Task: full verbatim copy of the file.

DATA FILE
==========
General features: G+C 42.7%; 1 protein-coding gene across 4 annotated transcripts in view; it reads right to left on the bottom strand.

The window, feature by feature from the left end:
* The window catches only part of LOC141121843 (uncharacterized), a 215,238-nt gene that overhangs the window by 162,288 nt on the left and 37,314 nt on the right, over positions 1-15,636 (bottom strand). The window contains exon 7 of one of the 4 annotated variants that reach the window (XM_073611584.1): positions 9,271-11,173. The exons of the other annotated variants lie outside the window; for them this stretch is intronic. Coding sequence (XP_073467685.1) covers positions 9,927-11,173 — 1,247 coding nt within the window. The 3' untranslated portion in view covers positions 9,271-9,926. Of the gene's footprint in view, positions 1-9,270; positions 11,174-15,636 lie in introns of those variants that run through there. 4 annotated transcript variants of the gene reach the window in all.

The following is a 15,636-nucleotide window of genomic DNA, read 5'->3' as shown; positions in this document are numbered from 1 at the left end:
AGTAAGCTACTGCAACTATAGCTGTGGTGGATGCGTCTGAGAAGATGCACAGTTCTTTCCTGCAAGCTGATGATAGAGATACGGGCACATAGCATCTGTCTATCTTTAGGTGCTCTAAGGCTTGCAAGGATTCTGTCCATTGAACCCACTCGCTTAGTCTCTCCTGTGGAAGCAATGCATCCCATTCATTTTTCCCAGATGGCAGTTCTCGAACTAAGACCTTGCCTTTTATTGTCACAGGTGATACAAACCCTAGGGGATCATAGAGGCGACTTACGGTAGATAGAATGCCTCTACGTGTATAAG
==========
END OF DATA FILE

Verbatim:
General features: G+C 42.7%; 1 protein-coding gene across 4 annotated transcripts in view; it reads right to left on the bottom strand.

The window, feature by feature from the left end:
* The window catches only part of LOC141121843 (uncharacterized), a 215,238-nt gene that overhangs the window by 162,288 nt on the left and 37,314 nt on the right, over positions 1-15,636 (bottom strand). The window contains exon 7 of one of the 4 annotated variants that reach the window (XM_073611584.1): positions 9,271-11,173. The exons of the other annotated variants lie outside the window; for them this stretch is intronic. Coding sequence (XP_073467685.1) covers positions 9,927-11,173 — 1,247 coding nt within the window. The 3' untranslated portion in view covers positions 9,271-9,926. Of the gene's footprint in view, positions 1-9,270; positions 11,174-15,636 lie in introns of those variants that run through there. 4 annotated transcript variants of the gene reach the window in all.

The following is a 15,636-nucleotide window of genomic DNA, read 5'->3' as shown; positions in this document are numbered from 1 at the left end:
AGTAAGCTACTGCAACTATAGCTGTGGTGGATGCGTCTGAGAAGATGCACAGTTCTTTCCTGCAAGCTGATGATAGAGATACGGGCACATAGCATCTGTCTATCTTTAGGTGCTCTAAGGCTTGCAAGGATTCTGTCCATTGAACCCACTCGCTTAGTCTCTCCTGTGGAAGCAATGCATCCCATTCATTTTTCCCAGATGGCAGTTCTCGAACTAAGACCTTGCCTTTTATTGTCACAGGTGATACAAACCCTAGGGGATCATAGAGGCGACTTACGGTAGATAGAATGCCTCTACGTGTATAAG